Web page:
It’s a tournament that is widely regarded as the best sporting spectacle on the planet.
For decades, the World Cup has brought together the best 32 teams from around the globe to compete in your classic ‘group of four’ format. It’s traditionalism like that, and a resistance to change, that helps to cement the legacy of a tournament – it’s something that the ICC could learn a lot from with regards to cricket’s own version of the showpiece.
Fans of history and heritage were rather miffed when Gianni Infantino, the president of FIFA, was entertaining notion of extending the 32-team format to 48; which naturally would have lengthened the competition’s duration and witnessed more teams from far flung corners of the globe qualifying.
Originally, that change was muted for the 2026 edition, but Infantino was keen on bringing the transition forward to 2022 in Qatar.
“If it is possible, why not?” the Italian said when questioned about his abomination.
“We have to see if it is possible, if it is feasible. We are discussing with our Qatari friends, we are discussing with our many other friends in the region and we hope that this can happen.
“And, if not, we will have tried. We will have tried because we always have to try to do things in a better way.”
It’s slightly worrying that the president of FIFA thinks there is things wrong with the current format, but there you go!
But here’s some good news anyway: football’s governing body has pooh-poohed Infantino’s brainwave.
The World Cup Remains As Is….For Now
FIFA has come out recently and stated that after a ‘thorough and comprehensive consultation process’, they would not be pursuing a 48-team World Cup for the foreseeable future.
It’s a huge sigh of relief for those who have campaigned against the expansions – particularly in Qatar, where there have already been concerns about the human rights of migrant workers tasked with building stadiums and infrastructure ahead of the tournament.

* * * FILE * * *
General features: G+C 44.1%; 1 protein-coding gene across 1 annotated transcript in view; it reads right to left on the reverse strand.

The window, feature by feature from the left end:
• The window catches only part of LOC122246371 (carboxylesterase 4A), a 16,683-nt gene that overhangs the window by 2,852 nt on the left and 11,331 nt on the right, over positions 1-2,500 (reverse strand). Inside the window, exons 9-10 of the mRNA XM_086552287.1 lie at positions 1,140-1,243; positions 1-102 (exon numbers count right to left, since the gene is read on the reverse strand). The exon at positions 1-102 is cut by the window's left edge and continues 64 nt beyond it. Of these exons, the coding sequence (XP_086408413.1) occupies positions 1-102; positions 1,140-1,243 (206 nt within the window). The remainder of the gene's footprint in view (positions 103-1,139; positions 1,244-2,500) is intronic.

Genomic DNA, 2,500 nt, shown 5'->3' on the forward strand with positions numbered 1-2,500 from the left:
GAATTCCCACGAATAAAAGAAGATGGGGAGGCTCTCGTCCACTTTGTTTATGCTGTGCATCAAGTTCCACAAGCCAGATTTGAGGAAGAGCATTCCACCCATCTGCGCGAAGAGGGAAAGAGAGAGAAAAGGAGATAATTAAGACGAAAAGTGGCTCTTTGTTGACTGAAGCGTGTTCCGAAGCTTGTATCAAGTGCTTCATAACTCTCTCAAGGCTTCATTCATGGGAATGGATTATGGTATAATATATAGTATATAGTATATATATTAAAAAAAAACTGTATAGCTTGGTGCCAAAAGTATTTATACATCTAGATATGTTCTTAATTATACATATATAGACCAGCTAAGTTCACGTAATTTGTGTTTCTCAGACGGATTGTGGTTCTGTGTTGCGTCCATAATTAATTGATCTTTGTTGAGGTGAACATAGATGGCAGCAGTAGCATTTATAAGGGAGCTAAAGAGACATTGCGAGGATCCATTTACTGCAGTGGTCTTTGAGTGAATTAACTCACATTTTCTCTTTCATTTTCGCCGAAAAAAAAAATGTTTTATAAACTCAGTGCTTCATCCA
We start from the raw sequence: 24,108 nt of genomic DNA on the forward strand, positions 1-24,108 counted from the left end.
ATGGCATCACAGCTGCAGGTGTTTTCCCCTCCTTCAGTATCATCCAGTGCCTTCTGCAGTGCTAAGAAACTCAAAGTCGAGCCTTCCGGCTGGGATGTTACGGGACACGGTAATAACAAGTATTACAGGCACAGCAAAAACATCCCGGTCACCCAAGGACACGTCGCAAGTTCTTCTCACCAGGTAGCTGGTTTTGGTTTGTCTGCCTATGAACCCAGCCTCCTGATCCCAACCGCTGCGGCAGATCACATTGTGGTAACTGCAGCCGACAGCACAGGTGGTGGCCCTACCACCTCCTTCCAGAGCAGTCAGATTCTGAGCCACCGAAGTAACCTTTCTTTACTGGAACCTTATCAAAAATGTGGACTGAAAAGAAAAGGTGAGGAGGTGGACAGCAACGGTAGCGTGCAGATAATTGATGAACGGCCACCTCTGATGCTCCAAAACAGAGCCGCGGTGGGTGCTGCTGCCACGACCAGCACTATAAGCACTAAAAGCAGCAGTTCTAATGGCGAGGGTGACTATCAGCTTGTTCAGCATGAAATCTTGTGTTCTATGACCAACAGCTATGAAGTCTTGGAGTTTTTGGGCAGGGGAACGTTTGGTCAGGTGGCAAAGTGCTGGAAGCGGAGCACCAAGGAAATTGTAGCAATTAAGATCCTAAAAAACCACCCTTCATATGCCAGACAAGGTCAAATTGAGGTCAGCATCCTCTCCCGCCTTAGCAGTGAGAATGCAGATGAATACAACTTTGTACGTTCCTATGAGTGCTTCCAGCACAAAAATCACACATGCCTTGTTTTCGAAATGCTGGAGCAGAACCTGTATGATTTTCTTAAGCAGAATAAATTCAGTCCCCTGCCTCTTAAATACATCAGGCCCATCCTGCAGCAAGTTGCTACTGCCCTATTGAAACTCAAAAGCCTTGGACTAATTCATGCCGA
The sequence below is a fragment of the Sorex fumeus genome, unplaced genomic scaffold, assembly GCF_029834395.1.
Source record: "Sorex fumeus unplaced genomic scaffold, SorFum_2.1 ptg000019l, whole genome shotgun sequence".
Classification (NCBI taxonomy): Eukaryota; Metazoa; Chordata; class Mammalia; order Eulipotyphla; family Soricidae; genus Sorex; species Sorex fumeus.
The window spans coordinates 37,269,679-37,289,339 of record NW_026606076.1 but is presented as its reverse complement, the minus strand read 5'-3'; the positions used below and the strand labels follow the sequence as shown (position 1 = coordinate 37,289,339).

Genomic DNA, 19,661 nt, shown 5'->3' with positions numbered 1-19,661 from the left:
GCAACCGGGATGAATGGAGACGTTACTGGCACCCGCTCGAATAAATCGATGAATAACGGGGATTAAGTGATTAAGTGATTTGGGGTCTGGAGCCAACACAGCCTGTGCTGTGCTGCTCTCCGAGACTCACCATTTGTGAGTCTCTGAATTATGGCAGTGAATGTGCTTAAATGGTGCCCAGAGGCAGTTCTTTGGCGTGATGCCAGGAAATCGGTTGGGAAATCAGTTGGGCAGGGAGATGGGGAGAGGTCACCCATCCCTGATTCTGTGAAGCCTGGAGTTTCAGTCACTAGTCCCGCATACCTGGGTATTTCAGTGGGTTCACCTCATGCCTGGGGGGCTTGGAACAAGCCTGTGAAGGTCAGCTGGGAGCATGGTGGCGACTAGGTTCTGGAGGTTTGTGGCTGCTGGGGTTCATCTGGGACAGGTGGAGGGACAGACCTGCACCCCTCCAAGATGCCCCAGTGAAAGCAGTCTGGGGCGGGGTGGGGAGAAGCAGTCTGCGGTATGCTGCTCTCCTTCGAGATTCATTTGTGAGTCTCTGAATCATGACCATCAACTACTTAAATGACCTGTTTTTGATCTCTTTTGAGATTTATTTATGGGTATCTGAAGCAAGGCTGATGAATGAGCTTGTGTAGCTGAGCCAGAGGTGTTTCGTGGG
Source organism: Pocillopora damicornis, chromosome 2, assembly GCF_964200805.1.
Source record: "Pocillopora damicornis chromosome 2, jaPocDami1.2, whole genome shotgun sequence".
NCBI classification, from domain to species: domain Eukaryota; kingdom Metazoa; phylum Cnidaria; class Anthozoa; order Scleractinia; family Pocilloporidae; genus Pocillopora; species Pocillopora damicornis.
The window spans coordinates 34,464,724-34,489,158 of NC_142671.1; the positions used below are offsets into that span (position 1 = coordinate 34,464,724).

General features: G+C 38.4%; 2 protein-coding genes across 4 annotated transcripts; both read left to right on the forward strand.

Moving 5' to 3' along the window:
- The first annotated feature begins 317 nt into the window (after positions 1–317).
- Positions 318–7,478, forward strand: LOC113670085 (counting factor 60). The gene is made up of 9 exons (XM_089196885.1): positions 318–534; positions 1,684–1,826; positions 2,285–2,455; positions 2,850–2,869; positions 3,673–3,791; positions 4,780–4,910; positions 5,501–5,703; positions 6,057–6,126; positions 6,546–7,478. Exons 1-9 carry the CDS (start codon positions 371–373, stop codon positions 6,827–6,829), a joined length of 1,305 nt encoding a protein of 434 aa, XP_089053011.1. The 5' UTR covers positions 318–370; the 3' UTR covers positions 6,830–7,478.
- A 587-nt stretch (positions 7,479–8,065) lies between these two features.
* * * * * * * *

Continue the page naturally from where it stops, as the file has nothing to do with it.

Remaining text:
One organisation that has been putting pressure on FIFA has been Amnesty International, who wrote directly to the governing body to query whether extending the tournament, and thus adding new hosts such as Saudi Arabia, the UAE and Kuwait, was really viable.
Amnesty’s Stephen Cockburn said:
“There are human rights risks associated with adding new hosts, not least the potential widespread exploitation of migrant workers providing construction services.”
FIFA has their own human rights regulations to consider too, which include such sentiments as their responsibility to ‘monitor and enforce mechanisms for labour rights on stadium construction sites’.
Those rules were brought in during May 2017 to protect the rights of low paid workers, with FIFA stating at the time that they are ‘committed to respecting all internationally recognised human rights and shall strive to promote the protection of these rights.’
And those are just the human reasons to despise the change to 48 teams. Add another 16 sides into the mix and you lengthen the tournament, which would surely begin to eat into either end of the European club campaign.
The players would get even less of a rest period during the summer months, and we can’t see many club managers giving that the green light!